Updated: May 12, 2010 at 12:00 am
Maybe it is no surprise that a man who has spent 20 years watching meat slowly sizzle and smoke over hot coals would become interested in eternal salvation.
So, when diners walk into BJ’s Brick House BBQ on North Nevada they will find devotional Christian messages hanging on the walls, contemporary Christian rock on the radio and a reference to the Bible passage John 3:16 — “For God so loved the world that he gave his only Son, so that everyone who believes in him might not perish but might have eternal life” — on the menu, just below the cheeseburger. When we visited there was also a poster advertising a huge gun show on the front door. Welcome to Colorado Springs.
Brick House is the restaurant of Brad Poppell, who has worked in the local barbecue scene for over 20 years, both at Dad’s Smokewagon in Fountain and, I’m guessing, based on the sauce, Charlie’s Pit Bar-B-Que. He opened his own place in a former Charlie’s location last fall, serving standards like sliced brisket and pulled pork, freshly smoked with hickory. It isn’t quite heaven, but the barbecue here isn’t a sin, either.
I brought along my friend Mr. Barbecue, who grew up going to family pig pickings on tobacco farms in North Carolina and over the years has lent his downhome hog cred to almost every barbecue review I’ve done. After scanning the menu, Mr. ’Cue said, “Man, the barbecue boys in this town need to learn how to distinguish themselves.”
To wit, he pointed out that the menu at BJ’s could easily be the menu at Charlie’s or Howard’s or a handful of others.
No matter, he ordered the four-meat lunch combo ($8) with brisket, pulled pork, a pork spare rib and hot links. I went for the quarter chicken ($7.50). While we waited in the bright, clean, almost diner-like restaurant, we cracked peanuts from a small pail thoughtfully set on every table. A few minutes later, the food arrived.
Lots of people are highly opinionated about barbecue; there are technical partisans and regional loyalists, each arguing that the other doesn’t know what true ’cue is. Be that as it may, Mr. Barbecue and I nibbled and swapped meats for a few minutes before coming to a decision. The brisket came moist and fatty and rich with good brisket flavor but no noticeable smoke ring. It almost tasted like good deli meat.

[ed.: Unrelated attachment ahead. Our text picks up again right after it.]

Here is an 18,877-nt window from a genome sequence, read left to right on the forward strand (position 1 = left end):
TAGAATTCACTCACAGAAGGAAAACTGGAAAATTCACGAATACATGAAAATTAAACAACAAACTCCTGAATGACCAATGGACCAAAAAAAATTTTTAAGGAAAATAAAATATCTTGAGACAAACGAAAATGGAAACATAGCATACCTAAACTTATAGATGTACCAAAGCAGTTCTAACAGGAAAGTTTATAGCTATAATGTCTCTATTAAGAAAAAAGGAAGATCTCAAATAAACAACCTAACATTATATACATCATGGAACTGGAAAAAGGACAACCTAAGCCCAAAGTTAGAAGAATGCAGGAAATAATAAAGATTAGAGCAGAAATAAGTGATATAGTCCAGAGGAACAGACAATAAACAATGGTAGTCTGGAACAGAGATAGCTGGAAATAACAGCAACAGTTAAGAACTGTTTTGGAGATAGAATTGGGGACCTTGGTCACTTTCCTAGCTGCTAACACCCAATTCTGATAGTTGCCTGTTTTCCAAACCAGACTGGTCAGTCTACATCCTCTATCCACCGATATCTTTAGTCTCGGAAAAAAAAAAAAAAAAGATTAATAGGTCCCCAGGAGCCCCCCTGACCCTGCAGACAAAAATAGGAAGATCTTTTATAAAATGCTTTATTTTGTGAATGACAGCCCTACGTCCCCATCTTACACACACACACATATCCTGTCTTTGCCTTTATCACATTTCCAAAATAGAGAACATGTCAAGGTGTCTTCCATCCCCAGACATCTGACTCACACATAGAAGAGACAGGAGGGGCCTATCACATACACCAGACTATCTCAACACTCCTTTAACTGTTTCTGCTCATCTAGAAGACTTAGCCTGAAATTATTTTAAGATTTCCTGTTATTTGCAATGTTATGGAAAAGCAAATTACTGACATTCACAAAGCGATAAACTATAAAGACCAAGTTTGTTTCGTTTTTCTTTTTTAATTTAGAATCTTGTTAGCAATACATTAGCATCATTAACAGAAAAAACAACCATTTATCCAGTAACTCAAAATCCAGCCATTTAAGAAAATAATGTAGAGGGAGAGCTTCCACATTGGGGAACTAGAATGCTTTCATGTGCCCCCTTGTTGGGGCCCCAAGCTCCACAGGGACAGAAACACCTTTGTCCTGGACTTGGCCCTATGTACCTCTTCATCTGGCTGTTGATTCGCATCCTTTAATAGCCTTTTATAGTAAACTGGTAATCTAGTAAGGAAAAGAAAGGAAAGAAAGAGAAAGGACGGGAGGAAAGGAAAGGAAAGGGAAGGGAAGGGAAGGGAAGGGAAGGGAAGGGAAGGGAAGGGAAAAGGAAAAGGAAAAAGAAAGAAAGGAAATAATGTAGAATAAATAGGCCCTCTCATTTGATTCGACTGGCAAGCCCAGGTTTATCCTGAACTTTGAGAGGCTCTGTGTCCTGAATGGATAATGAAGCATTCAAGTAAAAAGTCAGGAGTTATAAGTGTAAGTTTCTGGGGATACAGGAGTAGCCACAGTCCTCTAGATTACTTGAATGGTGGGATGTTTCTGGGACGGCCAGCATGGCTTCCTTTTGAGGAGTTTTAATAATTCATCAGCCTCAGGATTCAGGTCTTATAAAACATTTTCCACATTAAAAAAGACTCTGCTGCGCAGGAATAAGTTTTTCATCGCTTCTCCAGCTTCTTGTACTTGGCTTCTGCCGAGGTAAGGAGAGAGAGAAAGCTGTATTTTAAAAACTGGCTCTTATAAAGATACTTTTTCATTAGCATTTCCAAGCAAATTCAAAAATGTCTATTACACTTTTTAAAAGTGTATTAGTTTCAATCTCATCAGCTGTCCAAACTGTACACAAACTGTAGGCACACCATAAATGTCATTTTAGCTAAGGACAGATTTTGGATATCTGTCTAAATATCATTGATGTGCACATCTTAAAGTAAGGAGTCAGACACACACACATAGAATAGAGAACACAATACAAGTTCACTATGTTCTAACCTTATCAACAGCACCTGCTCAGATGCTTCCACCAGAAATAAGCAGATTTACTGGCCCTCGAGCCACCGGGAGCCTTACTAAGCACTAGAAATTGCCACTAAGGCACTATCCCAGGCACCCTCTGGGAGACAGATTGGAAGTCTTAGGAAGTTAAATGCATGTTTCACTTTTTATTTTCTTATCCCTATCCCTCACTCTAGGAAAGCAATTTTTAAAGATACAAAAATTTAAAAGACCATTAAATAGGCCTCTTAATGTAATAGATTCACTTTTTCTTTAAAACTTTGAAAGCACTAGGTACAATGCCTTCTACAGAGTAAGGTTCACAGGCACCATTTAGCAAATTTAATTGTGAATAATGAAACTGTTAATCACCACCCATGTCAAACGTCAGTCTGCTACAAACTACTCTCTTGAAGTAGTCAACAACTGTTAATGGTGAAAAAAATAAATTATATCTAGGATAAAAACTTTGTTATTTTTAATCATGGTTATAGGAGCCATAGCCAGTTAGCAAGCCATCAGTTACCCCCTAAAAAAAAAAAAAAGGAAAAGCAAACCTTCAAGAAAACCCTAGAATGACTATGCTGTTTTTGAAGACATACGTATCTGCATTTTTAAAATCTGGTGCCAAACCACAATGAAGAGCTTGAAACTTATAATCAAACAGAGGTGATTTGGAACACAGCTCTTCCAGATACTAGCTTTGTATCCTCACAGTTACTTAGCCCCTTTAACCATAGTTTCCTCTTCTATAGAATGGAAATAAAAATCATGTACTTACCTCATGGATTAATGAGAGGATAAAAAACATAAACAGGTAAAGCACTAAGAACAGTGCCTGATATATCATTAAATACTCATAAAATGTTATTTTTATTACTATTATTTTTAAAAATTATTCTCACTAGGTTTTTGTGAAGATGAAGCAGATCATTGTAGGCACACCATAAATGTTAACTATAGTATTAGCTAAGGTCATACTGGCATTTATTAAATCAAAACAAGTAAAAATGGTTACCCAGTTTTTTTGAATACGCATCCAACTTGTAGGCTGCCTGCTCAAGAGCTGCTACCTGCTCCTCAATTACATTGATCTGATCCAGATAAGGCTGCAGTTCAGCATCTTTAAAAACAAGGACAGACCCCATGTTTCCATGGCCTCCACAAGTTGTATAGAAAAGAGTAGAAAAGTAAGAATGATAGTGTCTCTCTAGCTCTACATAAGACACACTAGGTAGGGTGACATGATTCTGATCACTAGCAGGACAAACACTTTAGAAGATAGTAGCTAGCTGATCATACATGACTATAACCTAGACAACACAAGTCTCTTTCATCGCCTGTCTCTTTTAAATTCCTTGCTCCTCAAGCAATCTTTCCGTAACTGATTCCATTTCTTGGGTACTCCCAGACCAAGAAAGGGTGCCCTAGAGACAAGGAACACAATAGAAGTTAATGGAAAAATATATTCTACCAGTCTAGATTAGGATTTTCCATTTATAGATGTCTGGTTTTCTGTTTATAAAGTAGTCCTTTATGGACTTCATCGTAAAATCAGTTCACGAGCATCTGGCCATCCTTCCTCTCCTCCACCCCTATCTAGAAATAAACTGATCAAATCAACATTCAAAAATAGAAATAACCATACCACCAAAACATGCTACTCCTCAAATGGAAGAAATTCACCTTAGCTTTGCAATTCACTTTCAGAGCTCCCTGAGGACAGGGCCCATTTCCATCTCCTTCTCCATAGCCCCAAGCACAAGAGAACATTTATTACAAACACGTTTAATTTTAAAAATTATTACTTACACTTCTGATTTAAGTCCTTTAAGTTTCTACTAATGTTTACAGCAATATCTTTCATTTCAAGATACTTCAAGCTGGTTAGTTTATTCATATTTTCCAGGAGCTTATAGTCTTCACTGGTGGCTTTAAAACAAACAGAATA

For a smoke lover like me, this was a vote against, but Mr. ’Cue gave it the thumbs up. The pulled pork was slightly more smoky but too homogeneous. A good pulled pork should be a little ugly, full of white and brown and pink and almost black bits. This one was all tame white meat. It needed sauce to give it much flavor. The spare rib was the star of the combo. It had a crisp, smoky bark enveloping moist meat. The chicken, too, was a surprise. Smoked chicken often can turn mealy and dry, but this was moist and full of flavor, and even had a slightly pink smoke ring under the crispy skin.
The sides are where Brick House could use salvation — they commit all the heavy, pre-made and bland sins of bad barbecue sides. The institutional green beans tasted canned. The baked beans get a slight lift from the addition of red pepper, but still taste like they were made somewhere else. The potato salad is of the standard mustard and mayo ilk — not bad but a little heavy with a plate of ribs and sausage. The bright mark is a mayo-less coleslaw tossed with cider vinegar, a hint of sugar and celery seed. Poppell claims a little old lady gave him the recipe but Mr. ’Cue told me, “Come on, it’s the same slaw as they got at Charlie’s.”
Not distinguishing yourself is not a sin. I’m confident Brick House can attract disciples with good prices, good service and pleasant, if heavily Colorado Springs, atmosphere.
BJ’S BRICK HOUSE BBQ
3 STARS out of 5
(Good, mid-level ’cue)
Address: 2819 N. Nevada Ave.
Contact: 633-0100, bjsbrickhousebbq.com
Hours: 11 a.m.-9 p.m. Mondays through Saturdays, noon–5 p.m. Sundays
Vegetarian: Salads and sides
Credit cards: Yes